In many fables, the sages live on top of a mountain. The medicine men use to go to the sacred mountain seeking answers. And religious people go to their temples.

What about now? Now that we are all locked within the wall of our houses. We can’t climb any mountains, we can’t sit in our temples. We can’t even walk out in nature. 

Yet, to me, having a sanctuary is vital. 

The environment is undoubtedly essential. Nothing opens up my mind as being in nature, being it the shore with the waves before me or the top of a mountain closer to the sky. But my sanctuary is most of all an inner state. So, I try to create my personal sanctuary every day.

I do it early in the morning, where everything is silent. I have a ritual, a sequence of steps I do every morning to get me to that place of full presence. 

My sanctuary.

Going there every morning, even if only for a few minutes, keeps me grounded.

One Apple A Day #679 – what windows are you keeping open?

For my research, I’ve been reading about neuroplasticity in the last days. Things like a study did a few years ago showing that interacting with our smartphones, it actually changes the way our thumbs and brain work together. Dr Ghosh, the author of the study, suggests that “that cortical sensory processing in the contemporary brain is continuously shaped by personal digital technology.

More and more, we have proofs that the choice of where we put our attention, shapes who we are.

Two days ago I went to the supermarket. There was a heaviness in the air, affecting everybody. A few people moving quickly around the shelves, avoiding each other and not only physically. No eye contact, no smiles.

I talked to the lady at the till and she told me that nobody says hello or goodbye anymore. We are letting fear expand in our minds, hearts and souls. As a result, the space left for other feelings and emotions is shrinking.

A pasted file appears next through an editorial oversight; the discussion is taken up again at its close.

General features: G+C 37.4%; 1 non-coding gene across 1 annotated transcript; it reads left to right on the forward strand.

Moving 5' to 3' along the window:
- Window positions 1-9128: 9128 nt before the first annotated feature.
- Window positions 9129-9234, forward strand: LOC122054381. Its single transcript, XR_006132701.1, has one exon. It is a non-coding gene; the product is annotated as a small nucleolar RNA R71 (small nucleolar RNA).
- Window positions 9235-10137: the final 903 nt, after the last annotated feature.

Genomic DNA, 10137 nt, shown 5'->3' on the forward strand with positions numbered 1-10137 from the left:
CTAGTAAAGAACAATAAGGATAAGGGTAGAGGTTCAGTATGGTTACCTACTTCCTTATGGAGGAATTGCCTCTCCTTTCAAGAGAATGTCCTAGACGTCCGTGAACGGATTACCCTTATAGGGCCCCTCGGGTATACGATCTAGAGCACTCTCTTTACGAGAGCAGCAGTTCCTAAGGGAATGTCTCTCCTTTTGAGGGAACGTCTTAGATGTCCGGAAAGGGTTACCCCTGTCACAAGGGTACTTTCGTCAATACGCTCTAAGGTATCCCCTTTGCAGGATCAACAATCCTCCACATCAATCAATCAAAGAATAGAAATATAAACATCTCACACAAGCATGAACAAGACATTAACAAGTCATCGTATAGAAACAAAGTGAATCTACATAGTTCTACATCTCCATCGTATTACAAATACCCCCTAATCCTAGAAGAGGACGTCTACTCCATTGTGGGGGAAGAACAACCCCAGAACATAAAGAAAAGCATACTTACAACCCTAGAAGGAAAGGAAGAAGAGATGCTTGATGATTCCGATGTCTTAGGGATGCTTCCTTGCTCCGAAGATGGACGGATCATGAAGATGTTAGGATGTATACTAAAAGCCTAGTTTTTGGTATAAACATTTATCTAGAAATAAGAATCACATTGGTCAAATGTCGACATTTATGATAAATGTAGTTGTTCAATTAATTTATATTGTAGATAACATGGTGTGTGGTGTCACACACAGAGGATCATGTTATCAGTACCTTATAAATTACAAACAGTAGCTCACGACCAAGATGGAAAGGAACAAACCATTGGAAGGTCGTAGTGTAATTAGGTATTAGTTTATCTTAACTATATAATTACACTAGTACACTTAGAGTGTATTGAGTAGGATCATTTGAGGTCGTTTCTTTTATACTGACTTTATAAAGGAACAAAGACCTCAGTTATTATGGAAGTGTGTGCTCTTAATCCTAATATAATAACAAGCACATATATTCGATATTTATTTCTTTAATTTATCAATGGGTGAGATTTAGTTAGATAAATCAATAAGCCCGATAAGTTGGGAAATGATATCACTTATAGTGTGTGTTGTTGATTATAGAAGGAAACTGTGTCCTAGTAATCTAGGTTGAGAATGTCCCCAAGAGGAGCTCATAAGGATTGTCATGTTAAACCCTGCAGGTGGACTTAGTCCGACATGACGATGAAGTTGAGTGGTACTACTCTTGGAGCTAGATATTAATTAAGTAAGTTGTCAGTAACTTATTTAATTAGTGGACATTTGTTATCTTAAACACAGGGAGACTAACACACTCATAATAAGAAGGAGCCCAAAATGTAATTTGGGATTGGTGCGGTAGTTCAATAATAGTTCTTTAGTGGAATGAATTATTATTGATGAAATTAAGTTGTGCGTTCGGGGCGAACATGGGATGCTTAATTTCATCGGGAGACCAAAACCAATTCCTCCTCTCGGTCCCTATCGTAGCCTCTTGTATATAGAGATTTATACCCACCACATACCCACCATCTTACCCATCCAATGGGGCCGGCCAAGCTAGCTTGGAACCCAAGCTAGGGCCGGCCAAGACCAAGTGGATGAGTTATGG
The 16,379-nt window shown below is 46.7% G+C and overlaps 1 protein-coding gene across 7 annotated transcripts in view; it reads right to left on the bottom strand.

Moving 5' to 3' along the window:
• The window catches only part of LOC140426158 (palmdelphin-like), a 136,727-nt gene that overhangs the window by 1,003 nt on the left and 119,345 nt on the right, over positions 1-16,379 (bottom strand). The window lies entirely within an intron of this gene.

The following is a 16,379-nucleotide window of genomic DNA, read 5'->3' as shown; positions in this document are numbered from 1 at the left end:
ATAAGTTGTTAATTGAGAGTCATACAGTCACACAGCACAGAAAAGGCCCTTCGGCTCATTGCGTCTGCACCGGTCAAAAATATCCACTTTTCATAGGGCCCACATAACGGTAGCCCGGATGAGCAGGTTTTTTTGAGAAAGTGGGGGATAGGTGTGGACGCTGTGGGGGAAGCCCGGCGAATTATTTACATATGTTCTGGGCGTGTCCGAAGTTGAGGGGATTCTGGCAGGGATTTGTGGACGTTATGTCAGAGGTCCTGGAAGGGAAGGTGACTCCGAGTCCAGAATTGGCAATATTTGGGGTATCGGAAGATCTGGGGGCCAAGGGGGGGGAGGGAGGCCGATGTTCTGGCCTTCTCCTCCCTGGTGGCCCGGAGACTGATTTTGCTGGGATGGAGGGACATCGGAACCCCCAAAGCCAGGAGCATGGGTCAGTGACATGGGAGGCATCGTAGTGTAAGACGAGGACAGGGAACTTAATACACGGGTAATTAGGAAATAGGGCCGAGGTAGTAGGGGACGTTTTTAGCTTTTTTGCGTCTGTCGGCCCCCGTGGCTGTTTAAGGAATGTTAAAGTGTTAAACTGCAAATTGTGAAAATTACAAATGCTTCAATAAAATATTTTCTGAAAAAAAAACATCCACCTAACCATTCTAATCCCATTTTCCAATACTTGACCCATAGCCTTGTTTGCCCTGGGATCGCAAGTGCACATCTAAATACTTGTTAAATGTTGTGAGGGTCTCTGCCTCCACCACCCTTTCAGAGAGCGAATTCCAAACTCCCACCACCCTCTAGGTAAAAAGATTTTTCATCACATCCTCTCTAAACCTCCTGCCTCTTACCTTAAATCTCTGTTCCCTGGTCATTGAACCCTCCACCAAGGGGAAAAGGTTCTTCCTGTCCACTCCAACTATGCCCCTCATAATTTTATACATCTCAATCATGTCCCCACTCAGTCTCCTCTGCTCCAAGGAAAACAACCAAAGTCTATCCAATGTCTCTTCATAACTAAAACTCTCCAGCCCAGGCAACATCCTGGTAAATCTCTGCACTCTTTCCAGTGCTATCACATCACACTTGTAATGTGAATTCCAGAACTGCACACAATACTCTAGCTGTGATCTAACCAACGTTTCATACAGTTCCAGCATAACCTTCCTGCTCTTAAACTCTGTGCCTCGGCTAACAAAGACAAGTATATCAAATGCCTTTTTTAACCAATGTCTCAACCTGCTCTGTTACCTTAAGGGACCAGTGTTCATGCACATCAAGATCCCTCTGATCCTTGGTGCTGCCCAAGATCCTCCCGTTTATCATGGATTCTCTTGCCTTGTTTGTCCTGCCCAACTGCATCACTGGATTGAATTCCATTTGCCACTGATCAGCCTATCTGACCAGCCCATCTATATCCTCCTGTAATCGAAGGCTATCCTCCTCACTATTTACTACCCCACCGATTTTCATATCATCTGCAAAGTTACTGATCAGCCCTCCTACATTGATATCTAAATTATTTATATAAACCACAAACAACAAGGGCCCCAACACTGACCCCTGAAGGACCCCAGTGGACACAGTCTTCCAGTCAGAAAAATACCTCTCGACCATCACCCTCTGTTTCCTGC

Then a dear friend sent me this powerful poem yesterday. 

The wine of divine Grace is limitless.

All limits come only

from the limitation of the cup.

Moonlight floods the whole sky

from horizon to horizon,

How much it can fill your room

depends on its windows.

Grant a great dignity, my friend,

to the cup of your life;

Love has designed it

to hold His eternal wine.

~ Rumi

The amount of love that can fill my room depends on its windows. 

I must remind myself to check every day what windows I’m keeping open. 

I must keep shut the one of fear, we all the negative news trying to flood in. And hold wide open the ones of love and connection.

One Apple A Day #674 – it’s all perfect

“The perfect blossom is a rare thing. You could spend your life looking for one, and it would not be a wasted life.”

This is what Katsumoto says to Nathan Algren in a scene of “The Last Samurai”. 

The quest for perfection.

This scene came up for me yesterday in a conversation with my friend and mentor, Sujith. We were reflecting on how many things that happened in our lives in the last weeks were perfectly timed. As if they were part of an invisible but perfectly crafted plan.

That image came to my mind when I realise that the quest for perfection is not an outward hunt. It is, instead, a practice through which we learn to see the perfection in everything.

When we become aware that everything is perfect, then everything becomes an opportunity. We unleash infinite creativity and abundance.

Perfection then, it’s not a characteristic of something but rather an inner state. An elusive and fleeting one, indeed. 

That’s why the quest for perfection is a lifelong practice. But, as Katsumoto says, a worthy one.

At the end of the movie, when Katsumoto is dying, he looks a the cherry blossom floating around him, finally able to find that perfection.

“Perfect. They… are all… perfect…”

One Apple A Day #673 – conversations

These last days, I’ve been struggling with my rhythm, my practices and rituals. Been disciplined is way harder than it used to be only a few days ago.

I feel like a sailor, wandering in the middle of the ocean under a night sky without stars. All the cues I learned to read to understand where I am and where I am going, are not there anymore.

Even time has changed.

It flows differently.

As I wrote yesterday, it is what it is, and I can’t change this situation.

But I can change myself.

It is time to find new cues, to learn new ways to navigate through life.

One idea, in this period, when we are forced to keep distance between each other, is to nurture the connection with others.